A federal judge in Los Angeles County has ordered the Office of Refugee Resettlement to notify detained immigrant minors and their counsel when it decides against releasing them to parents or relatives and provide reasons for withholding release, according to court papers obtained Thursday, Aug. 31.
The order by U.S. District Judge Dolly Gee further requires the ORR to inform the minors and their lawyer that they have a right to inspect the evidence which ORR based its decision upon. If the denial of release is solely because the “minor poses a danger to self or others,” then the decision may be appealed, according to the Center for Human Rights and Constitutional Law.
In June 2018, the Center for Human Rights, the National Center for Youth Law and others filed a class-action lawsuit in L.A. federal court on behalf of unaccompanied immigrant minors detained by the ORR for alleged violations of due process and the Immigration and Nationality Act. A message sent to ORR requesting comment was not immediately answered.
The complaint alleged that ORR regularly “steps up” children from state-licensed shelters to highly restrictive juvenile halls and psychiatric detention facilities as dangerous or flight risks without affording them a meaningful opportunity to be heard regarding the reasons for restrictive placement; the office prolongs children’s detention on the grounds that their parents or other available custodians are unfit yet denies children and their proposed sponsors a meaningful or timely opportunity to be heard on the matter; and ORR involuntarily administers powerful psychotropic medications to children without procedural safeguards and without the consent of their parents, even when those parents are readily available to grant or withhold consent.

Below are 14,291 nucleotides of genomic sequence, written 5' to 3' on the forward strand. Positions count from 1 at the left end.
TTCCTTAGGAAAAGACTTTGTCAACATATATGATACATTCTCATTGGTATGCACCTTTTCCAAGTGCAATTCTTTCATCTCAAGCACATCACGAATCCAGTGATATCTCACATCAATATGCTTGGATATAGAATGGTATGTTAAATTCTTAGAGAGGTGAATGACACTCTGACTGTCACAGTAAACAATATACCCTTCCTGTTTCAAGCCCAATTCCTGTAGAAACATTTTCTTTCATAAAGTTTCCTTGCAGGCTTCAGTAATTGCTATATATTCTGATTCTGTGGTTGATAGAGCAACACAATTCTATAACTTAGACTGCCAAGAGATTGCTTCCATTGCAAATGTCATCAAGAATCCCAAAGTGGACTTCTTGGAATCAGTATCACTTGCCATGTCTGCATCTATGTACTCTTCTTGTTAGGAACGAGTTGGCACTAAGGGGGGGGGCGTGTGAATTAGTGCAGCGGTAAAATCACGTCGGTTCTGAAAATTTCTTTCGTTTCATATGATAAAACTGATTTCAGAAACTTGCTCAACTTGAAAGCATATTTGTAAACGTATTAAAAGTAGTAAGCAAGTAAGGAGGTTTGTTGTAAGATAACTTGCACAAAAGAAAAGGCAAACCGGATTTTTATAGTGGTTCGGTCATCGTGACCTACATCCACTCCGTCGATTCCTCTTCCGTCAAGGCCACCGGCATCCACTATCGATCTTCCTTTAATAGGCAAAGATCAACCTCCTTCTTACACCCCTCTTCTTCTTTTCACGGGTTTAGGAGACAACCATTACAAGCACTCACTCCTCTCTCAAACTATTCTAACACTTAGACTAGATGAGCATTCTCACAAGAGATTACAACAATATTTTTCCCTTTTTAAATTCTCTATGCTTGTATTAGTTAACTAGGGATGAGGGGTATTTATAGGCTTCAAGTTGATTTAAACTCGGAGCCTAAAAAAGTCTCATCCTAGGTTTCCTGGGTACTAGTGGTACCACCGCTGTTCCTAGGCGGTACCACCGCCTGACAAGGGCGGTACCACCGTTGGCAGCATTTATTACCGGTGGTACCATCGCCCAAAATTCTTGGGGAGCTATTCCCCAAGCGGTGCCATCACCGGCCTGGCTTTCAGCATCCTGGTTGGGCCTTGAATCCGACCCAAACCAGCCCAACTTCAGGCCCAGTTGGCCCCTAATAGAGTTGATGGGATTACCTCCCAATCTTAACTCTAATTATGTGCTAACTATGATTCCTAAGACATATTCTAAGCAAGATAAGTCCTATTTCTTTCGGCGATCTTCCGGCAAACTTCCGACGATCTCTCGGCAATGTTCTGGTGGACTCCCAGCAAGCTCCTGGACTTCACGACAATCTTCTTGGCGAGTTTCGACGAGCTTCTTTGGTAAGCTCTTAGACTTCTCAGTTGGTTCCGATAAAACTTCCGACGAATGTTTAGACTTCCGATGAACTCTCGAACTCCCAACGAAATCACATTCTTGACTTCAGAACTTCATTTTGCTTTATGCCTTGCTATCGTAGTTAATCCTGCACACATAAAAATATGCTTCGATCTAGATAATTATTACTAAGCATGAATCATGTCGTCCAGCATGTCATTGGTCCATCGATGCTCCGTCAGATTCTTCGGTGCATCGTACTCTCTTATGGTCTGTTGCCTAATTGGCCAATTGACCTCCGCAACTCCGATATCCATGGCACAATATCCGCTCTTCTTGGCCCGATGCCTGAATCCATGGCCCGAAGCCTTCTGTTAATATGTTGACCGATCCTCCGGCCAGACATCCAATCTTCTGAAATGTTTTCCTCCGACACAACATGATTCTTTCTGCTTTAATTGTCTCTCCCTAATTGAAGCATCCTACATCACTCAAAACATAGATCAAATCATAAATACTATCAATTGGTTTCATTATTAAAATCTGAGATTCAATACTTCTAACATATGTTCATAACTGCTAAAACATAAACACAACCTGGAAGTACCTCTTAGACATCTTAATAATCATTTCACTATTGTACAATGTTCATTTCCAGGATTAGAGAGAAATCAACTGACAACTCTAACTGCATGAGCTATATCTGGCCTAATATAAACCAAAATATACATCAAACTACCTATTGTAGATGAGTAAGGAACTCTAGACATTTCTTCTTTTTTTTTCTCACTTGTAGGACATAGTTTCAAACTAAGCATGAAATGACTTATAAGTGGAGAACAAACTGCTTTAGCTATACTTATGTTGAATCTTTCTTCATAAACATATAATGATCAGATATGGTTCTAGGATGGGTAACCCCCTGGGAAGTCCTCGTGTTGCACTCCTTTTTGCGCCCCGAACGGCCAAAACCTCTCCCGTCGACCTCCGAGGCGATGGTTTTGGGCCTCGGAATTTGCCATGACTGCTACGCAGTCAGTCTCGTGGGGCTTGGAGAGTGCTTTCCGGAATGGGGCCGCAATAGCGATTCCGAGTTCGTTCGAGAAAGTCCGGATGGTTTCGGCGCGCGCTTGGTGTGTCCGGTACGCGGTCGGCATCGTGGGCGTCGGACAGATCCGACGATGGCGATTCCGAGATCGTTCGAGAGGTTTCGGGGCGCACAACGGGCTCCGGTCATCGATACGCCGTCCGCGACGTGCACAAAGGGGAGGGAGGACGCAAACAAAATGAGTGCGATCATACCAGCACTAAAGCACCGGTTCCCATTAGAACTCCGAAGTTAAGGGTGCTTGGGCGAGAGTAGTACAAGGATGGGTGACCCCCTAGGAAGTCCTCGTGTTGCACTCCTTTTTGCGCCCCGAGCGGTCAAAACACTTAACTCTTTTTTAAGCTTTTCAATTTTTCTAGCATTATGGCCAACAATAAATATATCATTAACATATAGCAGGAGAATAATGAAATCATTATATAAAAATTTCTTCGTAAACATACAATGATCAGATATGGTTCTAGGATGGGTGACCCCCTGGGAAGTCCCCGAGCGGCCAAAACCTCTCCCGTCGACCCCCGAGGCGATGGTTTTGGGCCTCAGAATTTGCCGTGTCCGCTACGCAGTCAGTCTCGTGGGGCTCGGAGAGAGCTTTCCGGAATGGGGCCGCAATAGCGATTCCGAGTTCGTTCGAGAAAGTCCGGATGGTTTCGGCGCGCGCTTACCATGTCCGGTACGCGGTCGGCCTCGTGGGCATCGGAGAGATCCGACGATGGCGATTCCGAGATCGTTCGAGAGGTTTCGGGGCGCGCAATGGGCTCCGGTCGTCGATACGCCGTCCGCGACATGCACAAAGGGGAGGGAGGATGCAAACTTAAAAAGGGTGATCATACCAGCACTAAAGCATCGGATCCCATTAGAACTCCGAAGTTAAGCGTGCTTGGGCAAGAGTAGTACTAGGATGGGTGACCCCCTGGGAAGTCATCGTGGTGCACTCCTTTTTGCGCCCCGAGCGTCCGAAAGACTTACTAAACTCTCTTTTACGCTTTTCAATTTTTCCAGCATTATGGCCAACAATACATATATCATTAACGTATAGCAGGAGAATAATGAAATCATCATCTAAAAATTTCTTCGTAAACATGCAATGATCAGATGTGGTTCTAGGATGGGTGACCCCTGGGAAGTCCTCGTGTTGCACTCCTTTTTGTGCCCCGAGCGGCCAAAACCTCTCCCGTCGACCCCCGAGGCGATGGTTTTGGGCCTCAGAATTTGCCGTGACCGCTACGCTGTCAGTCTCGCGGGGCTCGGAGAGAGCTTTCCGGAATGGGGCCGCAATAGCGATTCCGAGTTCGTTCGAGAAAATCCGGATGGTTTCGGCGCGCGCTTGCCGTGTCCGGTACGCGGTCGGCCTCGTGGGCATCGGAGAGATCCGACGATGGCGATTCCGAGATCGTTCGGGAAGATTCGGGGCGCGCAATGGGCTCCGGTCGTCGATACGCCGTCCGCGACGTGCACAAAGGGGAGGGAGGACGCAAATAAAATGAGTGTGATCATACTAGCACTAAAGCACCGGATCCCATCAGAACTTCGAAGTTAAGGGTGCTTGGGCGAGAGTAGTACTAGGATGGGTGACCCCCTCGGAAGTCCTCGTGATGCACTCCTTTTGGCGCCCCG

On Tuesday, the court issued a nationwide preliminary injunction requiring the ORR to notify detained immigrant minors and their counsel when it decides against releasing them to parents or relatives and provide reasons for withholding release.
The judge also ordered that the ORR must demonstrate “clear and convincing evidence that sufficient grounds exist for stepping up or continuing to hold a minor in a restrictive placement,” according to the Los Angeles- based Center for Human Rights and Constitutional Law.
Further, a notice must be provided to minors, their parent or legal guardian and their counsel no later than 48 hours after the “step up” and every 30 days thereafter.